*Mth 112: College Algebra and Trigonometry II – 3 credit hours

This course focuses primarily on topics from trigonometry: angles, the trigonometric functions, properties and graphs of trigonometric functions, trigonometric identities, and applications of trigonometry. It is the intended preparatory course for more advanced study in mathematics — particularly calculus.  Prerequisite: Mth 111 or permission of instructor.

*Mth 113: Survey of Calculus – 3 credit hours

The course introduces students to differential and integral calculus. Prerequisite: Mth 111 or equivalent or permission of instructor.

Mth 203: Fundamentals of Mathematics for Elementary Teachers I – 3 credit hours

Designed for Elementary Education majors, this course explores the development of the basic structures and relationships of mathematics as they are relevant to the elementary school curriculum. Prerequisite: Math ACT 19 or above, or at least a C in Mth 006.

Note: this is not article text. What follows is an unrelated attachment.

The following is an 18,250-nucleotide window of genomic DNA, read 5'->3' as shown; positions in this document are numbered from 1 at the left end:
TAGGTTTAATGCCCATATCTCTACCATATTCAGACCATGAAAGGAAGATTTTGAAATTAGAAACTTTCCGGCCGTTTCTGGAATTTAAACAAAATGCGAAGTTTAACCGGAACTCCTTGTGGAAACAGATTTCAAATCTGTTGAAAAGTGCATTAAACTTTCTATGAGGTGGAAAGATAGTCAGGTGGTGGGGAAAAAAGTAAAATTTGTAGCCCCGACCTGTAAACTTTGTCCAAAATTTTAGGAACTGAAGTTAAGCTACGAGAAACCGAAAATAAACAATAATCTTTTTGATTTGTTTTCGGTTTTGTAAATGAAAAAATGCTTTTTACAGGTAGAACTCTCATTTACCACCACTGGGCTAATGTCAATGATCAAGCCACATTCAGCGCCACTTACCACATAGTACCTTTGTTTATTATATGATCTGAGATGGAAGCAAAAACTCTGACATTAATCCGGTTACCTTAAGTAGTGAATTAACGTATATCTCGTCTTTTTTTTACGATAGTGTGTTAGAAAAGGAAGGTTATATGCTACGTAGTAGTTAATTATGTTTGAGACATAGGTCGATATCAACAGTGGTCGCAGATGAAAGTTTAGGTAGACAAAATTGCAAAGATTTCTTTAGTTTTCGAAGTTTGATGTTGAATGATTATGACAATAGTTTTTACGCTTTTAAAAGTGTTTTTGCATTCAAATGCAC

*Mth 204: Fundamentals of Mathematics for Elementary Teachers II – 3 credit hours

This course — designed for Education majors — carefully reviews basic algebra and geometry and prepares the student to graph various types of functions and relations. It requires the student to learn many problem-solving techniques. A required writing assignment helps the student to learn how to synthesize ideas and concepts and present them in an organized manner. Prerequisite: Mth 203, at least a C in Mth 006, ACT 19, or permission of instructor.

*Mth 211: Calculus I – 4 credit hours

In-depth coverage of calculus appropriate for study in mathematics, science, engineering, or other quantitative disciplines. Covers functions, limits, derivatives, applications of derivatives, and foundations of integral calculus. Prerequisites: Background equivalent to one year of college algebra and trigonometry. An ACT math score of at least 24 is recommended for students not taking the Mth 111–112 sequence prior to Mth 211.

*Mth 212: Calculus II –  4 credit hours